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What is SGS Doing to Assist?

The consultancy team at SGS is supporting developers who are now reviewing GSP Technical Limit offers, by performing independent scenario studies of the curtailment due to GSP Technical Limits.

Typically, developers have received from the DSO a Technical Limits curtailment assessment which shows a large increase in curtailment compared with their original connection offer and our team of consultants proposes curtailment assessment of scenarios based on more realistic study assumptions. These representative assumptions can include agreeing export profiles for Photovoltaic (PV), Wind, Gas, Battery Energy Storage Systems (BESS) and other generation technologies and also varying import profiles for BESS sites. Also, study scenarios with agreed potential attrition in the LIFO priority queue above their site or considering the relaxing of GSP Technical Limits as network upgrade works are completed.

DNOs acceptance timescales are often not allowing sufficient time for a full load flow model build that can be linked to models of the ANM Curtailable Connections implementation systems that manage network constraints. The compromise to reduce timescales and costs is to focus solely on the curtailment impacts from the new GSP Technical Limits in isolation. While this ignores the wider distribution network and associated ANM constraint management impacts, it does capture curtailment impacts from the ANM control based on the GSP Technical Limits and associated ANM priority queue of sites under control. This provides developers/investors with answers in a much shorter timescale and greatly reduced cost compared with a load flow model build and study. Once a developer has decided on their GSP Technical Limits connection offer, SGS can provide a load flow model build and assessment of the ANM curtailment impact of all identified distribution network constraints including the GSP Technical Limits.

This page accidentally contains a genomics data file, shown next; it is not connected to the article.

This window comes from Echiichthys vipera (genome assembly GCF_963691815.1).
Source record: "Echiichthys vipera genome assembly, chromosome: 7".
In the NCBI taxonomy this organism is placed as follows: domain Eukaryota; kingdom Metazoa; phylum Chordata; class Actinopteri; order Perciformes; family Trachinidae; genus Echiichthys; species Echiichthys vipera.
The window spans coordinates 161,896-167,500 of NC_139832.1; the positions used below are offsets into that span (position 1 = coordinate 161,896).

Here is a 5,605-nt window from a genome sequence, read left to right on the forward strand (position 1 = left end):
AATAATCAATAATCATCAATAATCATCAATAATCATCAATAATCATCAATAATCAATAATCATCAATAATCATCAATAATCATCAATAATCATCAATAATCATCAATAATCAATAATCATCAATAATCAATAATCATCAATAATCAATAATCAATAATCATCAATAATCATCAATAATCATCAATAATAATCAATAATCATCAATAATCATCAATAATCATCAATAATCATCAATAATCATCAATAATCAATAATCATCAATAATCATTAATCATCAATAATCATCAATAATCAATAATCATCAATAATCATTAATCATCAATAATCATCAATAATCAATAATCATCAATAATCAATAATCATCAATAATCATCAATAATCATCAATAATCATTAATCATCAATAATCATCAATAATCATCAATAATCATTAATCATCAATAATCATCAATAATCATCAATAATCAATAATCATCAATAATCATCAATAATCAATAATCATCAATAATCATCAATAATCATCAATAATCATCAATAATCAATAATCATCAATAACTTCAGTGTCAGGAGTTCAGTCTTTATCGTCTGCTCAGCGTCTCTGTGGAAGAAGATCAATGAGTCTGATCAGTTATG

GSP Technical Limit Curtailment Assessment Approach

Focusing on site curtailment impact solely from ANM applied GSP Technical Limits allows the application of streamlined and efficient modelling techniques. SGS has been delivering constraint and curtailment studies to DSOs and developers for over 15 years and we are able to quickly configure our curtailment simulation models to most effectively reflect the network conditions and provide representative time-series modelling of network and demand/generator behaviours. However, there are other factors that should be considered. This includes the ANM priority order for curtailing managed sites to maintain GSP power flows within the Technical Limits.